Preview Weekly Bulletin for October 21, 2018



As election campaigns move into high gear, sometimes the phrase “the Catholic vote” is heard. It’s an interesting concept, since Catholics started out in this country as a very fragile group: fewer than forty thousand of us at the time of the first census in 1790, and only about 2 percent of the population by 1830. It was a priestless church for all intents and purposes, lay-led clusters of Catholics waiting patiently for the occasional visit of a priest, sustained by gathering when they could on Sunday for devotional prayer like litanies and the rosary. They tried to hold on to their ancestral faith as best they could. Archbishop Jean-Louis Cheverus told one family in Maine to “every day say your prayers on your knees with affection, and every Sunday gather to hear the Gospel, to pray in common, and to quiz the children on the catechism.”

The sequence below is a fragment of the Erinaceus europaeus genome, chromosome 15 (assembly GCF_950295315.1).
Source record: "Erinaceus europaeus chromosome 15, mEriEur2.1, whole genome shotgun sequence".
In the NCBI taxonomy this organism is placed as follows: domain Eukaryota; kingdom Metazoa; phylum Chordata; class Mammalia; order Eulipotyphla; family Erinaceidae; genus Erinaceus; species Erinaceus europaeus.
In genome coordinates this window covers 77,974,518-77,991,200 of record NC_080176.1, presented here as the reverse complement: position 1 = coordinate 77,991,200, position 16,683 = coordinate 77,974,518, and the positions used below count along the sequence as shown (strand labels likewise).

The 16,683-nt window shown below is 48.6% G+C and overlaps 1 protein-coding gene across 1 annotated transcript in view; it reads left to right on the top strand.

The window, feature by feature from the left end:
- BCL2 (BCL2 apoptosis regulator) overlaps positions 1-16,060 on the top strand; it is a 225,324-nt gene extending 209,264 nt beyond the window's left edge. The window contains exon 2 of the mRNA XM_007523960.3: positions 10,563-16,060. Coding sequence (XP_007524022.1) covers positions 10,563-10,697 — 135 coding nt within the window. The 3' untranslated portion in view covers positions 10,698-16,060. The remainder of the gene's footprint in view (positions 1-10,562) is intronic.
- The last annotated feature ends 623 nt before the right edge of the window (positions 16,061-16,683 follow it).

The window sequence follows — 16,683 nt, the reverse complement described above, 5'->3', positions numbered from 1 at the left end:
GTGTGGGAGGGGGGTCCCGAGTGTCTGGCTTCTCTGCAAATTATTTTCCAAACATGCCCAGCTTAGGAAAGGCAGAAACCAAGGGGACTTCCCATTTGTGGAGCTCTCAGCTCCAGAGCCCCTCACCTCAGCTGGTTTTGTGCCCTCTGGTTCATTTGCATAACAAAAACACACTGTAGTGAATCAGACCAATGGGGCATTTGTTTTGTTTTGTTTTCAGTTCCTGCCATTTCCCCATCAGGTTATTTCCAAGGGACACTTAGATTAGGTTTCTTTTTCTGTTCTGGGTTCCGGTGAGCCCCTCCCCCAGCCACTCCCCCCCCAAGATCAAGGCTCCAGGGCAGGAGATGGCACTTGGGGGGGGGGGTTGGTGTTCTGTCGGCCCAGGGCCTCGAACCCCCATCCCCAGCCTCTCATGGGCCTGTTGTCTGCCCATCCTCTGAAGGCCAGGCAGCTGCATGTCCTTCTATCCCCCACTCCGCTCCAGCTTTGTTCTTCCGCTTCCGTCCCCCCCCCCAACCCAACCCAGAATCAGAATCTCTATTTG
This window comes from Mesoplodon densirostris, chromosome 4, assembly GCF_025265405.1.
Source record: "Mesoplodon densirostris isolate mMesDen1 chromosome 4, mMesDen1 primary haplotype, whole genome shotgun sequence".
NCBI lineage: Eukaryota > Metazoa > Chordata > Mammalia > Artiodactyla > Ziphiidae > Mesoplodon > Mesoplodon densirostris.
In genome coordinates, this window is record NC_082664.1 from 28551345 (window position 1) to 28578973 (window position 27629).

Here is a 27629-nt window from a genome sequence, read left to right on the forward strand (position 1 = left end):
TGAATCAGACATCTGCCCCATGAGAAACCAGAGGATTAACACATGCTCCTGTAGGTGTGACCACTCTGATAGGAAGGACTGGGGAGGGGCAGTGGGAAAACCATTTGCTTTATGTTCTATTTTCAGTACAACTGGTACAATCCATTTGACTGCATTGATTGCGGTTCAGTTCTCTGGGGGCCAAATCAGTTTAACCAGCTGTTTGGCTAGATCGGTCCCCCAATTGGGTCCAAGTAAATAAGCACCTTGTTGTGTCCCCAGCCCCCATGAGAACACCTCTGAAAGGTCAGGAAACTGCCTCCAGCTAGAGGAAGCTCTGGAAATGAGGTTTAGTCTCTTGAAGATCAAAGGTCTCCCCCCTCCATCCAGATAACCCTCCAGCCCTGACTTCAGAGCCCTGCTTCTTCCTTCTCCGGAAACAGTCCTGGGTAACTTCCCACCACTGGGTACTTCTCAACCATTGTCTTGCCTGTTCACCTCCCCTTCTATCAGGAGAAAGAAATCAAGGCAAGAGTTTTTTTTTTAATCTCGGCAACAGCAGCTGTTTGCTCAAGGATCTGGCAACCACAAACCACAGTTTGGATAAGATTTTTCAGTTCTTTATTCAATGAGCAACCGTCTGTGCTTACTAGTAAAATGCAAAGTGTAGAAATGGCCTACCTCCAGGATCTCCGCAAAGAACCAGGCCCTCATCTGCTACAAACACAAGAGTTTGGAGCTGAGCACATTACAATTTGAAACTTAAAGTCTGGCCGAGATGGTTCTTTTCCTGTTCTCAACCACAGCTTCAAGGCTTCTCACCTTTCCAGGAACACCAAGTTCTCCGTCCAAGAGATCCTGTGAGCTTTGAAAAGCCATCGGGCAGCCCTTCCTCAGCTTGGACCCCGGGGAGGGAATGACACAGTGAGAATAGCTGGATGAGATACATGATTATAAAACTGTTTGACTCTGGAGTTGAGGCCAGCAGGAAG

Inevitably, some became Protestant, but many more stayed Catholic from generation to generation, with very little encouragement or sacramental ministry from the clergy. Archbishop John Carroll, the first American bishop, tried to make Church law flexible: shortening the length of the fast before Communion, easing the Lenten fast, and even relaxing the rule of Sabbath rest at harvest time. Catholicism in England had been quietly sustained in this way for two centuries, and the first American Catholics carried on as had their ancestors, providing a fertile soil for the unprecedented success and phenomenal growth of the Church in our country.


—Rev. James Field, Copyright © J. S. Paluch Co.